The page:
The Media School

Ironically intangible: perception of independent bookstores doesn’t match reality

April 18th, 2019

Amani Haddox, a voracious reader and 18-year-old student at IU, loves shopping at bookstores. He has enjoyed browsing bookshelves since he was young, but he fears the market for independent vendors is failing.

“So, it’s dying, but at a slow pace,” he said. “Online is on the rise. Finding actual, like, physical books? No. That’s dying.”

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Freelance writer, radio host Michael Glab uses platform to promote others, not himself

April 2nd, 2019

Michael Glab sat attentively in a corner of Hopscotch Coffee on West Dodds Street. The quaint local café is perched on the edge of Bloomington’s B-Line Trail. The smell of fresh coffee and gentle whir of conversation almost overpower Glab’s deep, resonant voice. But not quite.

He has an authoritative and easygoing manner, and his thoughts are poignant and concise. His work is well known in Bloomington. Yet, none of this matters to Glab when he considered his career.

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Bloomington residents weary of 24-year-old with camera, microphone

March 28th, 2019

I chose to find out what the residents of Bloomington think about reading. I asked about their reading habits, if they prefer reading physical books or e-books, and about where they prefer to get their books from.

Getting sufficient information out of interviewees was difficult, I found, because my questions were not open-ended. I had to follow up on questions to make sure I got each subject to speak at length about his or her preferences. It was difficult to design questions any other way, however. Asking “why” after each response was a necessary inconvenience.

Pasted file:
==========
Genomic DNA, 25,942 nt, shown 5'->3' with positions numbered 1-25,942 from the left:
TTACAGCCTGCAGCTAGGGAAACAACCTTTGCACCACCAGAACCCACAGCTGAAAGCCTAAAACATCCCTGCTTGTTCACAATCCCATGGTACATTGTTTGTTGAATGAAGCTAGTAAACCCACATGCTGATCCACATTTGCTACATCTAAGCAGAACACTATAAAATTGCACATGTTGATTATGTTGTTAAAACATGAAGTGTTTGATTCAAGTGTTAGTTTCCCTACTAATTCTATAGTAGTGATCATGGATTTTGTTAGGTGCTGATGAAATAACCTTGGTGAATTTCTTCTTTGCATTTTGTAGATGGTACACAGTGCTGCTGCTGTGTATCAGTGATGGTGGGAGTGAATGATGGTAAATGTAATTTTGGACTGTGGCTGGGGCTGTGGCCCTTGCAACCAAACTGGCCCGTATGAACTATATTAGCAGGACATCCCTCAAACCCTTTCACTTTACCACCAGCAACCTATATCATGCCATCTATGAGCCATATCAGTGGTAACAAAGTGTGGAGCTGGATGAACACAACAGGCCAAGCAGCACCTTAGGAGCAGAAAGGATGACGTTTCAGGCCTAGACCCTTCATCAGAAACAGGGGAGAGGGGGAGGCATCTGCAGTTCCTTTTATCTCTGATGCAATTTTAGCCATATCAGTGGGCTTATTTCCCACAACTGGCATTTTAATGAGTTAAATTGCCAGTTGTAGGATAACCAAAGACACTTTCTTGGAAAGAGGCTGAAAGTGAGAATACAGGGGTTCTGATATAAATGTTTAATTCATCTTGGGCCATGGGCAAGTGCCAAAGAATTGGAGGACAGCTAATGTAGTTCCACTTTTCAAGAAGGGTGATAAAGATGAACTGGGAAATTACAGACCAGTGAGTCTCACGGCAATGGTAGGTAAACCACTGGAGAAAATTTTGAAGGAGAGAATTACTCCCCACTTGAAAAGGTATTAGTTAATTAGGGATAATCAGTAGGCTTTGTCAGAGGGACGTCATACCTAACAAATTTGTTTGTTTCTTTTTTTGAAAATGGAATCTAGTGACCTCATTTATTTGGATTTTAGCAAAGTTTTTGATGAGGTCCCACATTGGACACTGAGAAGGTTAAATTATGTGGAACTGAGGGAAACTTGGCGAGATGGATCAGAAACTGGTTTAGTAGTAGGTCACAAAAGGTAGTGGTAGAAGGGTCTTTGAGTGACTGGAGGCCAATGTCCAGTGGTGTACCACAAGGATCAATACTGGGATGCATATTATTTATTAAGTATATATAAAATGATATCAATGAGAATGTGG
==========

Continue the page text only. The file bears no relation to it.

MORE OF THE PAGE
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Bloomington residents prefer books, bookstores to e-readers and the internet

March 26th, 2019

Though their reading is often split between physical texts and e-books, Bloomington residents prefer books when reading for pleasure, according to four random interviews conducted downtown on Feb. 13.

For local fiction writer Ian Woollen, 61, the distinction between the two is functionality.

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On the Beat – Community & Culture

February 21st, 2019

HOW JOURNALISM SURVIVES: AN INTERVIEW WITH JILL ABRAMSON
Jan. 20, 2019

Isaac Chotiner, The New Yorker

Former New York Times Executive Editor Jill Abramson argues there is a divergence between newsworthiness and “chasing audience.” The issue exposes a need for news organizations to adopt long-term business plans to address digital news consumption.

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Bio: Peyton Crantford

Peyton Crantford
Peyton Crantford is a senior at IU studying journalism and informatics. He has worked as a shift supervisor at Starbucks for nearly eight years. In 2017, Peyton took a year off from college to pursue freelance graphic design. That experience showed him how important structure and creativity are for his career goals. Peyton also enjoys writing, and learning new computer programming languages. He hopes to find a career that employs his multi-faceted skillset in a creative way. Peyton has lived in Indiana for his whole life, so when he graduates he wants to move somewhere new.